State legislators held a hearing on Wednesday to address Texas’s ongoing foster care failures and review a new $53.3 million proposal to overhaul the system, according to the Texas Tribune. Lawmakers on the Senate Finance Committee were pretty tough on Department of Family and Protective Services Commissioner Hank Whitman, the guy Governor Greg Abbott recently put in charge of the departmental facelift. “You can beat on me all day, I’m a tough guy, beat on me, I don’t care,” Whitman said during the hearing. “But I’m telling you right now, we need help, and it’s in a monetary way.” Legislators said Whitman hasn’t done enough to improve the system. They were particularly critical of his proposed spending plan’s failure to include higher pay for caseworkers, and of the department’s continued failure to reach nearly 2,800 high-risk foster care kids who haven’t had visits from caseworkers in weeks or months. According to the Houston Chronicle, lawmakers demanded these kids be located and sent a special squad of state police out across the state on Thursday to find them. “Get the National Guard or the Texas Rangers or whoever out to each house to see these kids now,” Senator John Whitmire of Houston said at the hearing. “Hell, they may die before we get there.”
Justin Timberlake’s celebrity voting booth selfie in Tennessee seems to have sparked discussion of one of the more important issues we face here in 2016: can you take a ballot selfie? In Texas, the answer is no. According to the Texas Tribune, state law prohibits the use of “wireless communication device” or “any mechanical or electronic means of recording images or sound” within 100 feet of a polling station. But if you get an extra-long selfie stick and can maneuver it a little… er, no. Just no. Don’t do that. But it’s not like you’d do time for snapping a selfie—there are no criminal penalties to enforce this particular law—but if a poll worker catches you making the duck face, then an election judge could kick you out of the voting station. Texans are apparently unfazed by the legal limits on their self-expression, considering they are already flocking to polling stations in record numbers to vote. But if there’s no selfie to record such an important event, then did it really even happen? There is, however, a loophole: the law does not apply to those casting absentee ballots. So selfie at will, absentee voters, but please, keep your distance.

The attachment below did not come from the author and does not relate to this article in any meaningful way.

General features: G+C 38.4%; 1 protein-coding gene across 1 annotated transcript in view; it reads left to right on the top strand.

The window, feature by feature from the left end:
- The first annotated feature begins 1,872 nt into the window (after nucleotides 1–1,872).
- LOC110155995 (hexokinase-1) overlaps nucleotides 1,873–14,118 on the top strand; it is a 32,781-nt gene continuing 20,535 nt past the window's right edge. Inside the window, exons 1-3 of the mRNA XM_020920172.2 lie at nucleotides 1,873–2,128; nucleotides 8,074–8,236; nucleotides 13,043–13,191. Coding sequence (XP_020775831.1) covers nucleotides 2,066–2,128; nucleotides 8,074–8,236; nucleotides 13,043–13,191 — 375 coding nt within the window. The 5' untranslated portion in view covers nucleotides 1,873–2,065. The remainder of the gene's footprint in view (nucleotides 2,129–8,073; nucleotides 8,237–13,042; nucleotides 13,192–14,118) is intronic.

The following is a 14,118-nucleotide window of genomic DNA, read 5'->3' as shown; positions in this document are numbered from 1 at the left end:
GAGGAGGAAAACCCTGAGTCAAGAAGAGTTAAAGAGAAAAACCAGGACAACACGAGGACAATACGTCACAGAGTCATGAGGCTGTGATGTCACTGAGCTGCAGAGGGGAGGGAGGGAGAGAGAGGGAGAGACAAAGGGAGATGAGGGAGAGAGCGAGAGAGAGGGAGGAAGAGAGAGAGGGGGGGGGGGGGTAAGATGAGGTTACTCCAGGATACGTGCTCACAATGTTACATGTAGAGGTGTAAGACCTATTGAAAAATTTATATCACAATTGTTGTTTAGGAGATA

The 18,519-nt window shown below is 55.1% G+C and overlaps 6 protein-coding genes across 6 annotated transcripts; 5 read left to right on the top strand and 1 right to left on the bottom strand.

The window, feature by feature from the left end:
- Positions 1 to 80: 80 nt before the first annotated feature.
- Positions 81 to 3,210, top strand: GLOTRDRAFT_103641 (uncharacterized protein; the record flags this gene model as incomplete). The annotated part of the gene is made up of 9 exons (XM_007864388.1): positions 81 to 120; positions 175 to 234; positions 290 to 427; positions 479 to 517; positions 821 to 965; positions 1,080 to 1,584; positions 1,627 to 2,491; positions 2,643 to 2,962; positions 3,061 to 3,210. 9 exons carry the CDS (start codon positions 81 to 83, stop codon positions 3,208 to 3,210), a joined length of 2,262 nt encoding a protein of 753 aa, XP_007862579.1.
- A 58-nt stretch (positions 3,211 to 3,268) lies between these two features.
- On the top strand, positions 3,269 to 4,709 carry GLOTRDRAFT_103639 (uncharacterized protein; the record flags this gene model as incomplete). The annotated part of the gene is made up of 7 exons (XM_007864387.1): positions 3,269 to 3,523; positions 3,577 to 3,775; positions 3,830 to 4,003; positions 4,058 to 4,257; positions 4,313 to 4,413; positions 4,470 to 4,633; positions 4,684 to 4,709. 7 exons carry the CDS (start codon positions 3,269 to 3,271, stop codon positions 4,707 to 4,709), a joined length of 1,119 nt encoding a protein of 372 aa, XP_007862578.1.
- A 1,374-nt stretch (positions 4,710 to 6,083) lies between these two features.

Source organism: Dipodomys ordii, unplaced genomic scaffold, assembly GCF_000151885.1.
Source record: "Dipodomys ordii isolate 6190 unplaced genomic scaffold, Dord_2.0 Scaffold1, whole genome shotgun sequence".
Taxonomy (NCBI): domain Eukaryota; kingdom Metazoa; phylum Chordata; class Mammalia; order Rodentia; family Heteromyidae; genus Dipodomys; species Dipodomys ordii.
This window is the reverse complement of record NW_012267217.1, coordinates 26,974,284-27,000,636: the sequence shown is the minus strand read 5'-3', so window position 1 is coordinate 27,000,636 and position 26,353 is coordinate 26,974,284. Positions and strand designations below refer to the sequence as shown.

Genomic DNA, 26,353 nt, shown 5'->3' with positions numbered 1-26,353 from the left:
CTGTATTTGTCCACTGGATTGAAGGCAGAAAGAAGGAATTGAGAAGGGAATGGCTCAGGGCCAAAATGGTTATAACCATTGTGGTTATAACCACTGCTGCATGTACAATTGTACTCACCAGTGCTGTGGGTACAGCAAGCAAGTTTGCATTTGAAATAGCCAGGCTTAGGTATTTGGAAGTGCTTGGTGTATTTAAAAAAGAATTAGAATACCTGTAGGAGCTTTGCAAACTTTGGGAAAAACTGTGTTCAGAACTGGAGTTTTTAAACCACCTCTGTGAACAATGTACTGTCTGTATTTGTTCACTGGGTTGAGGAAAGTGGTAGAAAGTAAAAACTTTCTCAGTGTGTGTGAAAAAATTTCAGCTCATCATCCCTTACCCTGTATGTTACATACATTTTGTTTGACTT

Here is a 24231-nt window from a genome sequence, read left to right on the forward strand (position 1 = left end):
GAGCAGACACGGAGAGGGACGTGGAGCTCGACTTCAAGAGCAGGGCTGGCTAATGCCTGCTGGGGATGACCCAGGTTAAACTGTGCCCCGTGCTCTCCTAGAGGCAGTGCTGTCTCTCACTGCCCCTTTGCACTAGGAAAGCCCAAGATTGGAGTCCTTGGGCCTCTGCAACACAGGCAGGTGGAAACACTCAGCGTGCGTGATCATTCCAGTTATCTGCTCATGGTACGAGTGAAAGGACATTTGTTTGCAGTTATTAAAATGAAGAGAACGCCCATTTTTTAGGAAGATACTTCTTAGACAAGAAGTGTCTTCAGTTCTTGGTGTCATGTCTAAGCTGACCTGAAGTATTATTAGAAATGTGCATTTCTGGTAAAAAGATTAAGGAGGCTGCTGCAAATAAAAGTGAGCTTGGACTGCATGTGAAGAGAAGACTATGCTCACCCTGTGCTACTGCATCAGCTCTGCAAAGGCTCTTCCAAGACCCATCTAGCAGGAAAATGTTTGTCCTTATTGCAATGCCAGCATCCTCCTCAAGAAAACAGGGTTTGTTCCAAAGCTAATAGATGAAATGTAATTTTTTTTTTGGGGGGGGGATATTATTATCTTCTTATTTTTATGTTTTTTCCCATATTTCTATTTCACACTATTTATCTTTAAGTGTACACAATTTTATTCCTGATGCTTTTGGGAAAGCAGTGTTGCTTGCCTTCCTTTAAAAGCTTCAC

A small group of conservative students at the University of Texas at Austin held a kind of racist bake sale on Wednesday to protest affirmative action, selling cookies at different prices for people of different races ($1.50 for Asian males, 75 cents for white females and 25 cents for Hispanic females). Uh, have they never eaten a black-and-white cookie? According to the student newspaper, the Daily Texan, other students weren’t thrilled with the mix of sweet pastries and sour race relations, and about three hundred students showed up to counter-protest the bake sale, chanting “racists go home.” In a statement, the university’s vice president for diversity and community engagement criticized the bake sale, calling the anti-affirmative action protest “inflammatory and demeaning.” Not only did the anti-affirmative action protesters violate the nonpartisan sanctity of the bake sale—a very important thing—they also didn’t appear to have even baked anything. Reselling store-bought cookies is grounds for a counter-protest all on its own.
WHAT WE’RE READING
New poll says Trump leads Clinton in Texas by three points Texas Tribune
Texas officials react to voter ID confusion and supposed ballot-switching Austin American-Statesman
A McLennan grand jury indicted a man for allegedly beheading his wife Waco Tribune
A judge removed rapper Pimp C’s widow as the head of his estate Beaumont Enterprise
The Bryan-College Station Eagle “reluctantly” endorses Clinton Bryan-College Station Eagle